Now you can know for sure: while a storm’s appearance may be unpredictable in weeks or months ahead, in the long run, strong storms- category 4 and above- will appear more often, and we need to make sure our government, our local lawmakers, and our communities are prepared to face that fact.

 

Want to know what’s happening in the Virgin Islands post-Irma? Check out The Virgin Islands Consortium

To donate to relief efforts in the Virgin Islands: The Community Foundation of the Virgin Islands

[1] “…greenhouse warming will cause the globally averaged intensity of tropical cyclones to shift towards stronger storms, with intensity increases of 2–11% by 2100.” 

Knutson, T., McBride, J., Chan, J., Emanuel, K., Holland, G., Landsea, C., . . . Sugi, M. (2010). Tropical cyclones and climate change. Nature Geoscience., 3(3), 157-163.

[2] To hear what it was like on St. Thomas, listen to his brother’s radio interview here.

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COP21 and the need for transdisciplinary efforts

by Nichole Weber’15

As the Conference of Parties meeting (COP21) comes to a close, many are lauding the widely accepted agreement of limiting global warming to 2 degrees Celsius while also adding the ambitious target of 1.5 degrees. Many leaders are looking to this a good starting point, but with an ambitious target. Reaching the ambitious goal of 1.5 degrees will require a few key issues, namely: reducing fossil fuels–rapidly, moving towards near zero emissions, the necessity of carbon capture, policy changes, and moving to assist developed countries move past dirty energy sources. Limiting global warming will require interdisciplinary leaders and coalitions of business, policy, government, nongovernmental agencies, and local communities to simultaneously mitigate and adapt to climate change. Interdisciplinary work will be key to mitigation and adaptation.

Addressing mitigation and adaptation in less developed countries brings challenges for both developed and developing countries. Developed countries have currently pledged 100 billion dollars to assist less developed countries, among the most vulnerable to climate change, the most with adaptation. However, there are many challenges to implementing climate adaptation efforts including incorporation of local and indigenous knowledge and building infrastructural capacity to absorb climate adaptation funds in a long-term and manageable way. This will require the concerted effort of interdisciplinary practitioners.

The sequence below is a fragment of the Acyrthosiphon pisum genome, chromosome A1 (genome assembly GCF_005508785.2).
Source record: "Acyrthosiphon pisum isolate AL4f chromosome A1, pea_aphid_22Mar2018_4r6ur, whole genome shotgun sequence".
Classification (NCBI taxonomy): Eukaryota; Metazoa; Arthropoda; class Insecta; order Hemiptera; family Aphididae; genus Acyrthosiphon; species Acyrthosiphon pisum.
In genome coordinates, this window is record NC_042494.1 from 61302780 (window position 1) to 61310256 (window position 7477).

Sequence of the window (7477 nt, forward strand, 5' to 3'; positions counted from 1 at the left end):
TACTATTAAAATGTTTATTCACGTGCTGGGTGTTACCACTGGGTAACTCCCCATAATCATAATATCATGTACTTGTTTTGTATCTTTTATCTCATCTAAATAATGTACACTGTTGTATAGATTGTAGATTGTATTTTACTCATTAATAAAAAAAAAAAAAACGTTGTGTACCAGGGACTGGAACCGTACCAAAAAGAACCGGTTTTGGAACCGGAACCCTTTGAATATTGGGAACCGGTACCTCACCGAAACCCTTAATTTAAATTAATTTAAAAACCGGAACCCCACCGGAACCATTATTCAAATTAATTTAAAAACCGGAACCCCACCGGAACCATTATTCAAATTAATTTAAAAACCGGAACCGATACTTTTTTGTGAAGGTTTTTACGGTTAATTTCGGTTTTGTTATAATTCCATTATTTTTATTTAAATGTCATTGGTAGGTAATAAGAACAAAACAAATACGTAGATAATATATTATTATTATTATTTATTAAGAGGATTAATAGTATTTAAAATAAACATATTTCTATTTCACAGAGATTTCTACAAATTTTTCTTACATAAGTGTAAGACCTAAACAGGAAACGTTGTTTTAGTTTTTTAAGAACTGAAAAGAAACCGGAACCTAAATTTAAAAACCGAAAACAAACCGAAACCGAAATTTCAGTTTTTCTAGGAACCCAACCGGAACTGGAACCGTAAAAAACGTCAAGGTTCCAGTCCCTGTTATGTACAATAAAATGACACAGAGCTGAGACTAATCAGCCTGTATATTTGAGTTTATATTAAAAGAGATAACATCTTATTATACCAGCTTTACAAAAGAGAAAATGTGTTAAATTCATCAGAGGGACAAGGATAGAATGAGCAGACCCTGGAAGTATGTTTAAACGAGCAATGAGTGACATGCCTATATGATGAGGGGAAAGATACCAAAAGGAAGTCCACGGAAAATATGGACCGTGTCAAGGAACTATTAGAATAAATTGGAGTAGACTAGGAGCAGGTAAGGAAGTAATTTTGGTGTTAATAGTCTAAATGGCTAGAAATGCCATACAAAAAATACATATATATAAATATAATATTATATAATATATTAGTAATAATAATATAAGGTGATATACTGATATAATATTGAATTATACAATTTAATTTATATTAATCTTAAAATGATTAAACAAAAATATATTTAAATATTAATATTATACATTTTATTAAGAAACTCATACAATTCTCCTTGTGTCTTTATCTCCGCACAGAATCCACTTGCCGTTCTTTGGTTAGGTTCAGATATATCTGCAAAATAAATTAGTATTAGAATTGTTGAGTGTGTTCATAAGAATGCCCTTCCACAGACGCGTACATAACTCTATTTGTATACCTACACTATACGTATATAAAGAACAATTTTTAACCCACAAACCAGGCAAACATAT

Interdisciplinary practitioners can understand a breadth of knowledge within a given field, while they also have knowledge and exposure to other disciplines. This allows a space to think across disciplines and coupled environmental and social problems. The challenge to interdisciplinary researchers is to not privilege one discipline or understanding over another. For instance, climate adaptation efforts in developed countries will require a wide understanding of the effects of climate both current and projected on local communities. This information will also be necessary for implementing adaptation strategies that address infrastructure, policies, and economic and social needs. We need to address the urgent issues of moving towards near zero emissions, the necessity of carbon capture, policy changes, and moving to assist developed countries move past dirty energy sources. These challenges are not mutually exclusive, but part of coupled human and natural dimensions. Thus, addressing climate change will require balanced transdisciplinary efforts and practitioners to reach the ambitious target of keeping the warming of our planet under 1.5 degrees.